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Staying Cool for Summer

15 Jul 2019

Even in the most formal of offices, the rules unbend a little when the sunshine appears. However there are still some lines that can’t be crossed. We take you through the do’s and the don’ts of corporate dressing for summer.

Ah, yes, summer has finally arrived. And with it, the conundrum of what to wear during the week that will survive the hot sticky commute, the frigidity of modern air-conditioned offices and the unbearable heat of those without air.

1. Light weight fabrics: There are plenty of options for summer work-wear particularly with linen, silks, and lightweight cotton. Choose blazers and separates that are either partially or unlined. This applies to both women and men. Avoid anything synthetic or clingy. The less fabric physically touches you, the cooler you’ll be.  It doesn’t have to cost a fortune either or end up looking like a wrinkled heap of fabric at the end of the day. The high street offers plenty of quality options at reasonable prices.

2. Light colours: Wearing light or white colours will help keep you cool so avoid the dark colours, especially black unless it’s your sunglasses.

3. Layers: Layers are definitely your friend during the summer. While we may be enjoying the sunshine at the moment, who knows how fickle it can be. Remember to bring a blazer or light weight cardigan with you to fight both the uncertainty of a Northern hemisphere summer or the constant air conditioning.

4. Trends: For women, it’s slightly easier. Summer dresses in the form of shirt-dresses, tunic style or shift dresses can easily be dressed up with the addition  with a light weight jacket. Invest in high quality luxe t-shirts and wear them with a full skirt or slouchy tailored trousers for a cool yet still corporate look.  For men, losing the tie instantly brings down internal temperatures so that’s an option depending on the company’s dress code. Suits are available on the high street in non-crease linen or light weight cotton. Again, depending on the office, suits can be ditched in favour of light weight separates. Light coloured chinos with a blazer always looks smart but for some companies, that’s a step too far. If they do insist that suits and ties are non-optional, then make sure the suit is light weight and ask (politely) if you can ditch the tie when you’re not with clients.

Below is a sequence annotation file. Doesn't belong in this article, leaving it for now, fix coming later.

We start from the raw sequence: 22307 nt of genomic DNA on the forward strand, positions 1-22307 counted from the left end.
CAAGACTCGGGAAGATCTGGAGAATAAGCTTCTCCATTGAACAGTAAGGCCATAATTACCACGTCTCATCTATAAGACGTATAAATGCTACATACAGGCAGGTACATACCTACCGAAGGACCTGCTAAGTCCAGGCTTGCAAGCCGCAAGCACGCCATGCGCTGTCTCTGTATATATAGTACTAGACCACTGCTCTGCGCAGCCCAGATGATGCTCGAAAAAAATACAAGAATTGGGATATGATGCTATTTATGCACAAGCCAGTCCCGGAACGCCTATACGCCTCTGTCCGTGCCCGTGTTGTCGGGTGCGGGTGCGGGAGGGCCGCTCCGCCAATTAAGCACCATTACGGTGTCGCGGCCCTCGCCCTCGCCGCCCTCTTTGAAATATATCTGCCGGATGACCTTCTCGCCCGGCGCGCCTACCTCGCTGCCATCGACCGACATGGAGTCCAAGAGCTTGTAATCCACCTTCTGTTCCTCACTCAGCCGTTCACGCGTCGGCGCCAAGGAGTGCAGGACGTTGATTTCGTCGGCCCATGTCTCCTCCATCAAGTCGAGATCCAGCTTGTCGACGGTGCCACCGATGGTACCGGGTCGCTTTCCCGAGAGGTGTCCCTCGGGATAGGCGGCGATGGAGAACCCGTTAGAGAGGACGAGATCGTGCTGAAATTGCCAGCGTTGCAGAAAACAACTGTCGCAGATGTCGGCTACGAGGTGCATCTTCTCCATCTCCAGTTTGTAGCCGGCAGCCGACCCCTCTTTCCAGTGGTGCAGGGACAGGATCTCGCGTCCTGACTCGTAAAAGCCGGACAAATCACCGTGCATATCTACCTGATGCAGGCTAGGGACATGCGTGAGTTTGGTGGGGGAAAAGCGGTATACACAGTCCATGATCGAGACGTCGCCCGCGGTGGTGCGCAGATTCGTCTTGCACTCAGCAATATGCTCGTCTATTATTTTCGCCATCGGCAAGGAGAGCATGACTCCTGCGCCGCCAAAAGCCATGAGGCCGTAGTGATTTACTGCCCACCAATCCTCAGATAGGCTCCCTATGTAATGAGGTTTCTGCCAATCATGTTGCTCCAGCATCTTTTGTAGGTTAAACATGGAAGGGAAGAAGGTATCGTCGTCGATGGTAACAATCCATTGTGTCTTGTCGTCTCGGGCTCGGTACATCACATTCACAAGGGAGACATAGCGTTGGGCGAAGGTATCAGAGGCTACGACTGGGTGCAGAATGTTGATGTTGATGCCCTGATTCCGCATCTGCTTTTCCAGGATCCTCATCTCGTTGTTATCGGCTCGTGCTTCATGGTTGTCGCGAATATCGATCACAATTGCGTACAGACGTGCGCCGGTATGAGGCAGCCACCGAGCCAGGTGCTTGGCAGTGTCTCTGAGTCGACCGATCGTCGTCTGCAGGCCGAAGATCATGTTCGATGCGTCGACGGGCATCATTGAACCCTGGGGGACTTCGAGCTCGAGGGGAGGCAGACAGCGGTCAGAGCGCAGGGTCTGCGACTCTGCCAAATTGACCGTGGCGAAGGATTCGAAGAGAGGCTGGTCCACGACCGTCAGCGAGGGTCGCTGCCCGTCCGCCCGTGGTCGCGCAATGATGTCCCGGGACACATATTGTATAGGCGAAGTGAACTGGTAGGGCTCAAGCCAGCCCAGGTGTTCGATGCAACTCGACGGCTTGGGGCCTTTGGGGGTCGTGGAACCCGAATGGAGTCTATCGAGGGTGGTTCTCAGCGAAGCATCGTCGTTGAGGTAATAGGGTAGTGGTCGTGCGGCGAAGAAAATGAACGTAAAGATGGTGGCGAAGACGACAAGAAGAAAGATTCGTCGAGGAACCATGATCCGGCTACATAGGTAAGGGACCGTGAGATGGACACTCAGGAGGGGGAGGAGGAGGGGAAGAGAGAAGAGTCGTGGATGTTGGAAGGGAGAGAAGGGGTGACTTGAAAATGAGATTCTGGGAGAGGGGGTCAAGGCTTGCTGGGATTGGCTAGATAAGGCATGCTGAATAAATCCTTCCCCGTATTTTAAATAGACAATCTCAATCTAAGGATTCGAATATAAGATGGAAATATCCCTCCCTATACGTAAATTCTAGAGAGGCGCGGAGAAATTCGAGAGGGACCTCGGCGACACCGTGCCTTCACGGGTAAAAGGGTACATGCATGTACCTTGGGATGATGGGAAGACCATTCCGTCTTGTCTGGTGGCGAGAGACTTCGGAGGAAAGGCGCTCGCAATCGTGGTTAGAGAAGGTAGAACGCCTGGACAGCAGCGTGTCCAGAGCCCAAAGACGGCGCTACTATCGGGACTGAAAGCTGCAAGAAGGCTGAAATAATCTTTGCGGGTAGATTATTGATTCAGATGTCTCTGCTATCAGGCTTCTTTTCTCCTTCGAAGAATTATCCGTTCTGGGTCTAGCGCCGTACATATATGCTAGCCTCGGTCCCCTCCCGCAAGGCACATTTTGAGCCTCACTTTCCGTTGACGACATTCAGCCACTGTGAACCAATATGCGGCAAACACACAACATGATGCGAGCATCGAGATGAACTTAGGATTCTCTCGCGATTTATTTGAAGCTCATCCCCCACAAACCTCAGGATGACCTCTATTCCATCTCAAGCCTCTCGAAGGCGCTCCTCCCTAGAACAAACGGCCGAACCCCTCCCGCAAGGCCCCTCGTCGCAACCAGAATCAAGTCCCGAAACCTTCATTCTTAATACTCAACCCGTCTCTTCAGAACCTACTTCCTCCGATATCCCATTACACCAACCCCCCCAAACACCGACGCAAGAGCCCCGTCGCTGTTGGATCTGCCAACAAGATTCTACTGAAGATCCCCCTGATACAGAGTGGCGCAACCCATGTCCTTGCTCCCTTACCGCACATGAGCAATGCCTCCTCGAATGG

5. Footwear: Again this varies from office to office. The general rule is that unless you’re a life guard and your office is the beach, flipflops and sliders are out. If open toed sandals are an option, then make sure you’ve got a pedicure. Men have really got the short end of the stick here as dress shoes are generally the only acceptable form of shoe-wear. Of course you may work in a casual work environment where it’s fine to wear runners, loafers or deck shoes.

Bonus Tip* Always check: The general rule of thumb is, if you have to think about it, it’s not generally a good idea to wear it. Always check your corporate dress code and ask if you’re not sure, just preferably the day before and not the day you wear it. And if you’re going for an interview, always go suited and booted! Once you get the job, you can wear outfits according to the individual organisation’s dress code and culture.

Whether it’s a casual work environment you’re looking for or a highly corporate culture, the Brightwater Group has multiple opportunities with a range of companies across a broad variety of disciplines that will suit your skills (and wardrobe). Just contact us on 01 662 1000